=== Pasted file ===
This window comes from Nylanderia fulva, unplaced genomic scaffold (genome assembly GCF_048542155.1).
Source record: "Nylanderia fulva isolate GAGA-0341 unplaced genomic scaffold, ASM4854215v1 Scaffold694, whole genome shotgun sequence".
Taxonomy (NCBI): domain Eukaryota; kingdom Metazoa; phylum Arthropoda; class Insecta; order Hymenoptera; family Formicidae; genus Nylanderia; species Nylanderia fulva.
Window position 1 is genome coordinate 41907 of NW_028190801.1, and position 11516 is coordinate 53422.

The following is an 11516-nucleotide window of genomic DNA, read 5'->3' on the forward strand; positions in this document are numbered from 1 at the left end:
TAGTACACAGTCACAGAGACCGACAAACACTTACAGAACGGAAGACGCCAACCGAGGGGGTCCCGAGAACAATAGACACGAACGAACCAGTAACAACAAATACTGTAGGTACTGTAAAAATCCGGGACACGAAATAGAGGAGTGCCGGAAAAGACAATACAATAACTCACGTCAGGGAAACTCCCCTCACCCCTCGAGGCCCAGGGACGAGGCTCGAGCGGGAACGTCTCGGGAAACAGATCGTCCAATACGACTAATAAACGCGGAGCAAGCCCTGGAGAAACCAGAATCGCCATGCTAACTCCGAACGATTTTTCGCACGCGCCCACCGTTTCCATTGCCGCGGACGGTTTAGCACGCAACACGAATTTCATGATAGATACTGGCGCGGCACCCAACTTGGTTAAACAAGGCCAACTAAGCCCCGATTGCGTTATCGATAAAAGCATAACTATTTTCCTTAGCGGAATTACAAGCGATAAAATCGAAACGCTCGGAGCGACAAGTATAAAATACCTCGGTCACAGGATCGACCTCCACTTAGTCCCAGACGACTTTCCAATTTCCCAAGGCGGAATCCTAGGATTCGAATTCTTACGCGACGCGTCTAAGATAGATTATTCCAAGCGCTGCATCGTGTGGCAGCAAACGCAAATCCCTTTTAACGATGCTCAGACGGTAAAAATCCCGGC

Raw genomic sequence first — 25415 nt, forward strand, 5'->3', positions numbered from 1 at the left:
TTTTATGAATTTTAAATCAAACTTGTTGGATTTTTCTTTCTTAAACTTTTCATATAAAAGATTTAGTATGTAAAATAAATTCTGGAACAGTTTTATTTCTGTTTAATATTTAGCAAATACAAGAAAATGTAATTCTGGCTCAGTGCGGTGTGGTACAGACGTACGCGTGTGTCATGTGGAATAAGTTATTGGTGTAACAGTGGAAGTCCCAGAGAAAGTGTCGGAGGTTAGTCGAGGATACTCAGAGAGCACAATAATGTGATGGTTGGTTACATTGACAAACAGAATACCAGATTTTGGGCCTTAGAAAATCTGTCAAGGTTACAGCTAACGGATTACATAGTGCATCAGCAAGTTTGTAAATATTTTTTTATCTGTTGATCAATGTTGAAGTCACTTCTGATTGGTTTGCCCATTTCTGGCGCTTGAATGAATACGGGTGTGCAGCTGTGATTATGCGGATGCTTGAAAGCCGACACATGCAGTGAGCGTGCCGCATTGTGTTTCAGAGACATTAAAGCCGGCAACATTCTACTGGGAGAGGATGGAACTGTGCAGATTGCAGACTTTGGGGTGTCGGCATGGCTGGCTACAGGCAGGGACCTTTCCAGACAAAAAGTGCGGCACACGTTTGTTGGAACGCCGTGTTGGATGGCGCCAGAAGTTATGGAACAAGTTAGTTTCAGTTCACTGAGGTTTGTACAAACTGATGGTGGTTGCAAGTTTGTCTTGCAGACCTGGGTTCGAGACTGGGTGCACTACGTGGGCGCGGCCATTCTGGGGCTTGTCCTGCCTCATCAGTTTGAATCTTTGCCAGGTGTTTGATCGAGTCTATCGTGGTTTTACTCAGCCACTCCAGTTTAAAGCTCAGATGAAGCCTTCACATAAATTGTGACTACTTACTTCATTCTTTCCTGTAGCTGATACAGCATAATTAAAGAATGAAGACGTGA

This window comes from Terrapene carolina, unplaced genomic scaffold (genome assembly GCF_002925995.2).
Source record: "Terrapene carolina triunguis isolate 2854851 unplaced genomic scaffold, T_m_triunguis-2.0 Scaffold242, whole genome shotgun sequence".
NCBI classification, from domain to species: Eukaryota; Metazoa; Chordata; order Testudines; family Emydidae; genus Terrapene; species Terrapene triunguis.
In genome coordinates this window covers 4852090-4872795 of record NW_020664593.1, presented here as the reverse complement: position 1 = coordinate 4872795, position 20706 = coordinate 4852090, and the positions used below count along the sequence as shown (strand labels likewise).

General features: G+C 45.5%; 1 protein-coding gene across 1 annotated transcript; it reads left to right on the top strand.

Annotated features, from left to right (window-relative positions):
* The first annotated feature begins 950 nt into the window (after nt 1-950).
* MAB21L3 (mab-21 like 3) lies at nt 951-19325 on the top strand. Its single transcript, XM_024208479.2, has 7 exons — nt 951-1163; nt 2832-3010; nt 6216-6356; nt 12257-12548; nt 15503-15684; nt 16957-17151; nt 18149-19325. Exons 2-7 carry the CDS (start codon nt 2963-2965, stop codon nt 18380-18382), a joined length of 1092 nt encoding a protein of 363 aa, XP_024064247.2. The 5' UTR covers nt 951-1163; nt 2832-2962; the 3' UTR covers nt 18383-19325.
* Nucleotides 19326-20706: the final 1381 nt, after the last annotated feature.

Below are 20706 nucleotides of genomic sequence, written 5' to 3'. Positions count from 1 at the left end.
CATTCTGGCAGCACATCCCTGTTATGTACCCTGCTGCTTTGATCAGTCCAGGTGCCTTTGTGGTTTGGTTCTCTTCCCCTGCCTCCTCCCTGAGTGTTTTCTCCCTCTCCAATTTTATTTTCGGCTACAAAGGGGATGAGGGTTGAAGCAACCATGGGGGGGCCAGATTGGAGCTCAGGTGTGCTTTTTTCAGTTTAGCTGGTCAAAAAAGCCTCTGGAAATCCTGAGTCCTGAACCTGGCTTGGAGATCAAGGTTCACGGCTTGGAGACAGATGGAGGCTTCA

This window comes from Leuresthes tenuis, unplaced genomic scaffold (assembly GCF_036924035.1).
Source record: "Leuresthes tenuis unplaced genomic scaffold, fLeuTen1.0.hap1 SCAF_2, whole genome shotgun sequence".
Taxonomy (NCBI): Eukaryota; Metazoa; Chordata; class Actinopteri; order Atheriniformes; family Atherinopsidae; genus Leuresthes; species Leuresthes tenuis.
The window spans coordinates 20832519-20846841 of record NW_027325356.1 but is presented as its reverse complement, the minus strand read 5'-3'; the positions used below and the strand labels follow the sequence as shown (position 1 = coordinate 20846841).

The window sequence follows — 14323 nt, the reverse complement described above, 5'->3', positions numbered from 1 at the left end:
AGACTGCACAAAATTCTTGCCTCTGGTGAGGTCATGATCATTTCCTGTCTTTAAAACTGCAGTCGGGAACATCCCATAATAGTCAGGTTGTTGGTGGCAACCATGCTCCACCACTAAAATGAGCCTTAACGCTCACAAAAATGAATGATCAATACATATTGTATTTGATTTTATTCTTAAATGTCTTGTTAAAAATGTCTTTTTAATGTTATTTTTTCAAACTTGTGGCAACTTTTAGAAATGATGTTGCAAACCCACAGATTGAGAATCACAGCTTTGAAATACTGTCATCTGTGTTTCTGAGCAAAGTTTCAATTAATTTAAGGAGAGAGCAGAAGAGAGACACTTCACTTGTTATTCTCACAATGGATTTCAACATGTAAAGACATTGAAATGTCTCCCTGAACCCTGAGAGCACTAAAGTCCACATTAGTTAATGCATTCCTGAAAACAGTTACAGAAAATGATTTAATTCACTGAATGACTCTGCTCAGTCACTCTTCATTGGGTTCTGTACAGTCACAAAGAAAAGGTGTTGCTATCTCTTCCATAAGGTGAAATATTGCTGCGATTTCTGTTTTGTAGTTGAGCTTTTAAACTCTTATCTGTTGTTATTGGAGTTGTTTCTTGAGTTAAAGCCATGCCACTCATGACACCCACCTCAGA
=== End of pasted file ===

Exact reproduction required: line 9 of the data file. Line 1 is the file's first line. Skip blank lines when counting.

This window comes from Terrapene carolina, unplaced genomic scaffold (genome assembly GCF_002925995.2).